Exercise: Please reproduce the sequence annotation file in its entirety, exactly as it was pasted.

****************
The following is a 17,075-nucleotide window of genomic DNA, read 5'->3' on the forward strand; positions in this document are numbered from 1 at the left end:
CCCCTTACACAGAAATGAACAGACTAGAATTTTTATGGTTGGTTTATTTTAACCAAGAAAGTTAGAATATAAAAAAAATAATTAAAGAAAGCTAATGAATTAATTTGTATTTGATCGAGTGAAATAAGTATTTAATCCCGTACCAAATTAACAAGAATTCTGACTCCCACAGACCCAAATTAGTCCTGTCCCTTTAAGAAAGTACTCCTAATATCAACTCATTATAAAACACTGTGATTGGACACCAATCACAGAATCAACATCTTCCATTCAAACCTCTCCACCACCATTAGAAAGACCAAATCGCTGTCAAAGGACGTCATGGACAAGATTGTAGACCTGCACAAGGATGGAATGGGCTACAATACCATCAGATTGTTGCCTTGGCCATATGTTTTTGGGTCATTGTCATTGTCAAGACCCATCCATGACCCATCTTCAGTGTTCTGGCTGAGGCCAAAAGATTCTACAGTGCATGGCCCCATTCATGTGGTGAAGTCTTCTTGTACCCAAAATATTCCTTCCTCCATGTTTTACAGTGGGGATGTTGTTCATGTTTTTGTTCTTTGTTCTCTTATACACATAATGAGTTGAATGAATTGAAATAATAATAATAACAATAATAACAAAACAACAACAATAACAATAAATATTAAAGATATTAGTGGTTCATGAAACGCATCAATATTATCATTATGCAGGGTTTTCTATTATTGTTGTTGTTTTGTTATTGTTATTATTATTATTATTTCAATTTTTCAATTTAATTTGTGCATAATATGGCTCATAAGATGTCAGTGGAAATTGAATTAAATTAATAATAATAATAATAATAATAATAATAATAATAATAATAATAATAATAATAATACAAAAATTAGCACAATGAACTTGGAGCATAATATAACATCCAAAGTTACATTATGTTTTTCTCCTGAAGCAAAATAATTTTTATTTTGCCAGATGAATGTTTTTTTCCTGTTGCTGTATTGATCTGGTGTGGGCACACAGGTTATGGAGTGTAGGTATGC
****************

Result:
The following is a 17,075-nucleotide window of genomic DNA, read 5'->3' on the forward strand; positions in this document are numbered from 1 at the left end:
CCCCTTACACAGAAATGAACAGACTAGAATTTTTATGGTTGGTTTATTTTAACCAAGAAAGTTAGAATATAAAAAAAATAATTAAAGAAAGCTAATGAATTAATTTGTATTTGATCGAGTGAAATAAGTATTTAATCCCGTACCAAATTAACAAGAATTCTGACTCCCACAGACCCAAATTAGTCCTGTCCCTTTAAGAAAGTACTCCTAATATCAACTCATTATAAAACACTGTGATTGGACACCAATCACAGAATCAACATCTTCCATTCAAACCTCTCCACCACCATTAGAAAGACCAAATCGCTGTCAAAGGACGTCATGGACAAGATTGTAGACCTGCACAAGGATGGAATGGGCTACAATACCATCAGATTGTTGCCTTGGCCATATGTTTTTGGGTCATTGTCATTGTCAAGACCCATCCATGACCCATCTTCAGTGTTCTGGCTGAGGCCAAAAGATTCTACAGTGCATGGCCCCATTCATGTGGTGAAGTCTTCTTGTACCCAAAATATTCCTTCCTCCATGTTTTACAGTGGGGATGTTGTTCATGTTTTTGTTCTTTGTTCTCTTATACACATAATGAGTTGAATGAATTGAAATAATAATAATAACAATAATAACAAAACAACAACAATAACAATAAATATTAAAGATATTAGTGGTTCATGAAACGCATCAATATTATCATTATGCAGGGTTTTCTATTATTGTTGTTGTTTTGTTATTGTTATTATTATTATTATTTCAATTTTTCAATTTAATTTGTGCATAATATGGCTCATAAGATGTCAGTGGAAATTGAATTAAATTAATAATAATAATAATAATAATAATAATAATAATAATAATAATAATAATAATAATACAAAAATTAGCACAATGAACTTGGAGCATAATATAACATCCAAAGTTACATTATGTTTTTCTCCTGAAGCAAAATAATTTTTATTTTGCCAGATGAATGTTTTTTTCCTGTTGCTGTATTGATCTGGTGTGGGCACACAGGTTATGGAGTGTAGGTATGC